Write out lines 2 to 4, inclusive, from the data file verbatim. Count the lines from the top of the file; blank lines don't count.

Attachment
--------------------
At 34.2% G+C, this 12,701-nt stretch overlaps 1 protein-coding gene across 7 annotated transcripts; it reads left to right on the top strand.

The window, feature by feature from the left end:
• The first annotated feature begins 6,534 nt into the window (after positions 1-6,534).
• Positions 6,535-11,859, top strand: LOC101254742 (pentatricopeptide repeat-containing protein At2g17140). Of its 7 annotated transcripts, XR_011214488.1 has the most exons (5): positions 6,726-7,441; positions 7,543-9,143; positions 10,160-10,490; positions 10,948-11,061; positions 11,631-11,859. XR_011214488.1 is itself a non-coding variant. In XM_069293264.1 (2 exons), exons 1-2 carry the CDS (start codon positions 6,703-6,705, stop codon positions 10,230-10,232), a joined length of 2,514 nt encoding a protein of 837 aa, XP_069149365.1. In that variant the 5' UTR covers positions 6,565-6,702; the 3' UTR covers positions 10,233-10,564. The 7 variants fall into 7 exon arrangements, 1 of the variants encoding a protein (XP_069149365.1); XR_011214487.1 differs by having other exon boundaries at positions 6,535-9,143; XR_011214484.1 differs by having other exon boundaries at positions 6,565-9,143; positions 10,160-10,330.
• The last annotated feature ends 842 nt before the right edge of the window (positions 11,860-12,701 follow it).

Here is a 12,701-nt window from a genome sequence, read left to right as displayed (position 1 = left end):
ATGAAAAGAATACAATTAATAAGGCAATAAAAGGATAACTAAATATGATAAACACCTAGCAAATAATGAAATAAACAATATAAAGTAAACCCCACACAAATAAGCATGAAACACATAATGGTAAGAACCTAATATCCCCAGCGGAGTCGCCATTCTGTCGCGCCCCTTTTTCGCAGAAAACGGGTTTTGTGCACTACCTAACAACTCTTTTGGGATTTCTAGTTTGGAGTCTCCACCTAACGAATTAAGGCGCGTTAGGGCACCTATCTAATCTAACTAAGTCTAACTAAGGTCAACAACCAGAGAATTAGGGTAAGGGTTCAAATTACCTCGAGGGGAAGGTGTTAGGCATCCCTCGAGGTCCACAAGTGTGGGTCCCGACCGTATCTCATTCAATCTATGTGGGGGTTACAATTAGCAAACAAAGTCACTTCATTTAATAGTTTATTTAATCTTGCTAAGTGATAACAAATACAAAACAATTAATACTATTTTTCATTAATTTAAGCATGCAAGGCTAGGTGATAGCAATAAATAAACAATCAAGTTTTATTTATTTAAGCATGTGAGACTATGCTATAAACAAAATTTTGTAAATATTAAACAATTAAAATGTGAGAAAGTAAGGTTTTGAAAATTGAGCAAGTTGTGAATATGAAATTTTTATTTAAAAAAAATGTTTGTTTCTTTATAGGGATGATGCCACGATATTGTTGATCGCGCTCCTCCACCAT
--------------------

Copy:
The window, feature by feature from the left end:
• The first annotated feature begins 6,534 nt into the window (after positions 1-6,534).
• Positions 6,535-11,859, top strand: LOC101254742 (pentatricopeptide repeat-containing protein At2g17140). Of its 7 annotated transcripts, XR_011214488.1 has the most exons (5): positions 6,726-7,441; positions 7,543-9,143; positions 10,160-10,490; positions 10,948-11,061; positions 11,631-11,859. XR_011214488.1 is itself a non-coding variant. In XM_069293264.1 (2 exons), exons 1-2 carry the CDS (start codon positions 6,703-6,705, stop codon positions 10,230-10,232), a joined length of 2,514 nt encoding a protein of 837 aa, XP_069149365.1. In that variant the 5' UTR covers positions 6,565-6,702; the 3' UTR covers positions 10,233-10,564. The 7 variants fall into 7 exon arrangements, 1 of the variants encoding a protein (XP_069149365.1); XR_011214487.1 differs by having other exon boundaries at positions 6,535-9,143; XR_011214484.1 differs by having other exon boundaries at positions 6,565-9,143; positions 10,160-10,330.